Holy Spirit. From his prayer time he sensed the Lord leading him to
mentally focus on three key skills during the training: fire and
movement, urban warfare skills and knowledge of his weapon system.
As 2002 came to an end, the political situation with Saddam
Hussein in Iraq was heating up. The Holy Spirit began leading my wife
and me to pray daily for the entire U.S. military, from President Bush
down to my son David and his buddies in 2/8. Protection, wisdom and
courage were our primary requests.
God also instructed us to pray for the protection of the Iraqi
people. We also asked God to help them understand that the United
States was there to help them by removing Saddam Hussein. Sure enough,
in early January 2003, the 2/8 battalion was alerted. They scrambled to
prepare for deployment.
As the American military assembled in allied Middle East
countries, the Holy Spirit continued to direct many churches to pray.
In our home church near Buffalo, New York, on February 9, 2003, more
than a month before hostilities started, two prophecies proved to be
The first said there would be a war with Saddam Hussein,
believers would help bring about the will of God through prayer and
believers should not trust in military strength but in the power of
intercession. The second word said that in the coming weeks God would
wake up Christians in the night hours to pray and that He would cause
Iraqi terrorists to become confused, fearful and ineffective.
What many of the Marines of 2/8 had believed for a long time
was now becoming clear to us at home: The United States would fight a
war against Saddam Hussein, and it would be a just cause.
With the deployment, 2/8 Marines and their wives, families and
friends began praying in earnest. God almost immediately began
answering prayers while leading believers into deeper and bolder
The battalion had not been selected to have an embedded news
reporter, so communications with the families back home would be
infrequent at best. But several wives of 2/8 Marines launched an
organized prayer effort and asked God to provide a way for the families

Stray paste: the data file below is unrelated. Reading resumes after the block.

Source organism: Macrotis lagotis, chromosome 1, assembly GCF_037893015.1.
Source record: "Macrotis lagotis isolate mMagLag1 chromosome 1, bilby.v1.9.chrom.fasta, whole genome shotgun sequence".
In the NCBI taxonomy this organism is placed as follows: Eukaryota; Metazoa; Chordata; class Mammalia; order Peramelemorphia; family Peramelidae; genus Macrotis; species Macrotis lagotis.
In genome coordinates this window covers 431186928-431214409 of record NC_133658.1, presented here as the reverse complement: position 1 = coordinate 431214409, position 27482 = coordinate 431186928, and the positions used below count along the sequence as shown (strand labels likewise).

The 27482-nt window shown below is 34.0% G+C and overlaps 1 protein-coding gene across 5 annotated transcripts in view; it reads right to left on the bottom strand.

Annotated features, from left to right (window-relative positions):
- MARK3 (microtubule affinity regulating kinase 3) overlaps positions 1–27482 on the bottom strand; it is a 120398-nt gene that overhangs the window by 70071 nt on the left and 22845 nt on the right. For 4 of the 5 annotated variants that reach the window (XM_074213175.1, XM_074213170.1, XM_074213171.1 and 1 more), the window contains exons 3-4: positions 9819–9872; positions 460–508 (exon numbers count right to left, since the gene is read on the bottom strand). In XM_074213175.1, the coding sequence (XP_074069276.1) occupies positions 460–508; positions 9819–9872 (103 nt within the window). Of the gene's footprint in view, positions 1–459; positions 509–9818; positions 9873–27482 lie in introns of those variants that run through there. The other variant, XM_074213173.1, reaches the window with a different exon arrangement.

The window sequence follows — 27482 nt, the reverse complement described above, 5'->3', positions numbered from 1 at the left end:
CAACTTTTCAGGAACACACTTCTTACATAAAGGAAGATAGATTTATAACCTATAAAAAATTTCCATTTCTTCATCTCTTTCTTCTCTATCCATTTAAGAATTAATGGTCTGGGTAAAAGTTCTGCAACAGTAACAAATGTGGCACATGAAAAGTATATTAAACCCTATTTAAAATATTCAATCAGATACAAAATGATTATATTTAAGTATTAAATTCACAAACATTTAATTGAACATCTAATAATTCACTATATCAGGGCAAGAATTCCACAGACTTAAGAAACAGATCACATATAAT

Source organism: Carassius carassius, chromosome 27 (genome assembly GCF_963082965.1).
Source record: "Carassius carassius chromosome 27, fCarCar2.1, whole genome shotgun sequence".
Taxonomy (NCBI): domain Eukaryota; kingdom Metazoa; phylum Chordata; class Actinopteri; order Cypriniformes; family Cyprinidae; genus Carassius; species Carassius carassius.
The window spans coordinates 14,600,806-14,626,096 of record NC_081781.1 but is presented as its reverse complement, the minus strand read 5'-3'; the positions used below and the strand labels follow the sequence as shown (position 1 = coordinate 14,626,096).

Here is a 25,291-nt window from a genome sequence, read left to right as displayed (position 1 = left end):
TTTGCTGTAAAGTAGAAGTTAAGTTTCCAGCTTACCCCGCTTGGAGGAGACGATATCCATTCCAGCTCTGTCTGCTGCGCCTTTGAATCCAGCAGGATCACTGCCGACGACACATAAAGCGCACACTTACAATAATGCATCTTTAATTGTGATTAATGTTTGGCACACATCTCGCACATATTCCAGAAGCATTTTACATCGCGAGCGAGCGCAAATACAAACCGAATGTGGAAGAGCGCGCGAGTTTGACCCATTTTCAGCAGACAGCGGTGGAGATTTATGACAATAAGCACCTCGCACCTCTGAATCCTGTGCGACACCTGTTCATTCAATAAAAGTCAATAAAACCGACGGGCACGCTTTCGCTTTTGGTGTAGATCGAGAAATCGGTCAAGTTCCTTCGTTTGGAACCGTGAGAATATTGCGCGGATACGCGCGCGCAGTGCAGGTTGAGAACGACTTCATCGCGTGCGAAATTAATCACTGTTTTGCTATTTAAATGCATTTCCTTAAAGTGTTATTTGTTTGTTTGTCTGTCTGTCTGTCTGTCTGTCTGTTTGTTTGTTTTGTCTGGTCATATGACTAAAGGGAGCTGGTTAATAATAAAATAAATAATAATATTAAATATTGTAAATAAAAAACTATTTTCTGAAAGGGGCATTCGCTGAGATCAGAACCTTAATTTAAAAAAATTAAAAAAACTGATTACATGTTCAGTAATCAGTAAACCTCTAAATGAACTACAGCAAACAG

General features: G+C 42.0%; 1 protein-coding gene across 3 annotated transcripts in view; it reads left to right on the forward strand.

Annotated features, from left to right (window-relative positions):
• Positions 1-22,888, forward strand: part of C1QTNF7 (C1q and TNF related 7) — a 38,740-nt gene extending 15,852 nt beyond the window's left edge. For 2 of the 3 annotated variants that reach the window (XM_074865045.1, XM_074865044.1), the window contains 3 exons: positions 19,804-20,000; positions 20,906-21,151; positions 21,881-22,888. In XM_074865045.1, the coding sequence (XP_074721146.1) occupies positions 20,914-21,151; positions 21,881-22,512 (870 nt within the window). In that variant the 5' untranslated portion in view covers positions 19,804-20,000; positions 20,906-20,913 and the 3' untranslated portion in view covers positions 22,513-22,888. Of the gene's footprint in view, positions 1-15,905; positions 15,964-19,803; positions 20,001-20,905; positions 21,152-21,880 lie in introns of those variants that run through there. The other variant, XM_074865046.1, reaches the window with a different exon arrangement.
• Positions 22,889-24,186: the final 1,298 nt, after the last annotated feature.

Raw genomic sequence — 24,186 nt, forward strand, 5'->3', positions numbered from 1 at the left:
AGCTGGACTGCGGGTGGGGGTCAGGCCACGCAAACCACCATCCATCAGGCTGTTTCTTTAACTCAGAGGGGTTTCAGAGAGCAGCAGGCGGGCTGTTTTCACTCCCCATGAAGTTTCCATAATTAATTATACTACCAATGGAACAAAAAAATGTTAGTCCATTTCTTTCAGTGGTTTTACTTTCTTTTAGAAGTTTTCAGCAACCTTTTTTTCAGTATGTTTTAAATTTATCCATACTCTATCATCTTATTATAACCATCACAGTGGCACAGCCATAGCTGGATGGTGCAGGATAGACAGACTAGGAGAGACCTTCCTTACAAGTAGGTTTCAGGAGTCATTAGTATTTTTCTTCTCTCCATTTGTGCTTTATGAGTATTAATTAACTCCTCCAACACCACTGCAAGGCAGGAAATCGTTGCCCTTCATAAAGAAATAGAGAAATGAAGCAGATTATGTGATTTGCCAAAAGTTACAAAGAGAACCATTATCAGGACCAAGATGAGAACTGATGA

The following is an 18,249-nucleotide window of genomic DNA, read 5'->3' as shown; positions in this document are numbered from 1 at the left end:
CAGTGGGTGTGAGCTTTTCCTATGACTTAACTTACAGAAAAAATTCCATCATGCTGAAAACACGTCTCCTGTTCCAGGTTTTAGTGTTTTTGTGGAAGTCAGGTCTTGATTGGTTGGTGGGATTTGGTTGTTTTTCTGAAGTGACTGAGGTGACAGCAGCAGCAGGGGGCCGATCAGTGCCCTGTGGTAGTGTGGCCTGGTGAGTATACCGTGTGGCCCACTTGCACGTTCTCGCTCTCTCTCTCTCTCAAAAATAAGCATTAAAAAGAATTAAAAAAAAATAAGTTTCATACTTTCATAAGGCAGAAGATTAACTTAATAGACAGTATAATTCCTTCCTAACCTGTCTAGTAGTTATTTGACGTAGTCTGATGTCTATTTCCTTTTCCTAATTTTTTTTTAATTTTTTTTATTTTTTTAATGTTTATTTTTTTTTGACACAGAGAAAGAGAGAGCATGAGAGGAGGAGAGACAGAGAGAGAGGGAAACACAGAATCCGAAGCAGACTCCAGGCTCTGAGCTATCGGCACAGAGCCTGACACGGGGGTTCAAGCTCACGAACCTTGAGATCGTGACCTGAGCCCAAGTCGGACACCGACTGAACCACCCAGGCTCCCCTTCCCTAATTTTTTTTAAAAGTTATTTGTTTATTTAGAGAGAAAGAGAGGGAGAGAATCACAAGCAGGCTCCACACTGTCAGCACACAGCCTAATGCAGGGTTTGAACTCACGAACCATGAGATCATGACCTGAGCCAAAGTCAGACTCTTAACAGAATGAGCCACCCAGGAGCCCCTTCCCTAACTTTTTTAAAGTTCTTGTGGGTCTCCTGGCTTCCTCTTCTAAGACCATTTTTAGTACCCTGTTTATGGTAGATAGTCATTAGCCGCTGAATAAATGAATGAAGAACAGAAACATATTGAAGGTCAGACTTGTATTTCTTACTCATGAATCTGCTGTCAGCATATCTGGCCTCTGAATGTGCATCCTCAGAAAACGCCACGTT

to receive news and to remove the barriers preventing regular
communications. These prayers were answered in mid-March, shortly
before the start of the offensive, when Kerry Sanders of NBC News
hooked up with Mortenson.
Sanders' team had the necessary satellite communications
equipment to work with a forward unit, but they had not yet been
assigned to a battalion. From their position with the 2/8, he and his
crew provided daily reports and some of the best news coverage of the
Prayers also affected the commander. Don Rogers, the chaplain
for 2/8, requested one-on-one time with Mortenson in his stateroom to
pray for him. “I've never done this before, but I am your chaplain,”
Rogers told Mortenson. They met about once a week and continued this
practice later while in Kuwait until combat began.
At home, people began to post the names and pictures of their
loved ones in 2/8 on prayer boards. It was not uncommon for service
personnel to have four or five different churches praying for them by
My son David's picture was on the prayer boards and lists of at
least five churches in western New York. The senior pastor of Lovejoy
Gospel Church, Ron Burgio, added David's name and those of the other
deployed military personnel from the church to his prayer list–which
was prayed over by 70 intercessors. These people prayed for David's
At the 2/8 base in Kuwait, chaplains from RCT-2 and 2/8
improvised to create a church for worship services. Using a large
chow-hall tent, chaplains ran two Sunday services, both Catholic and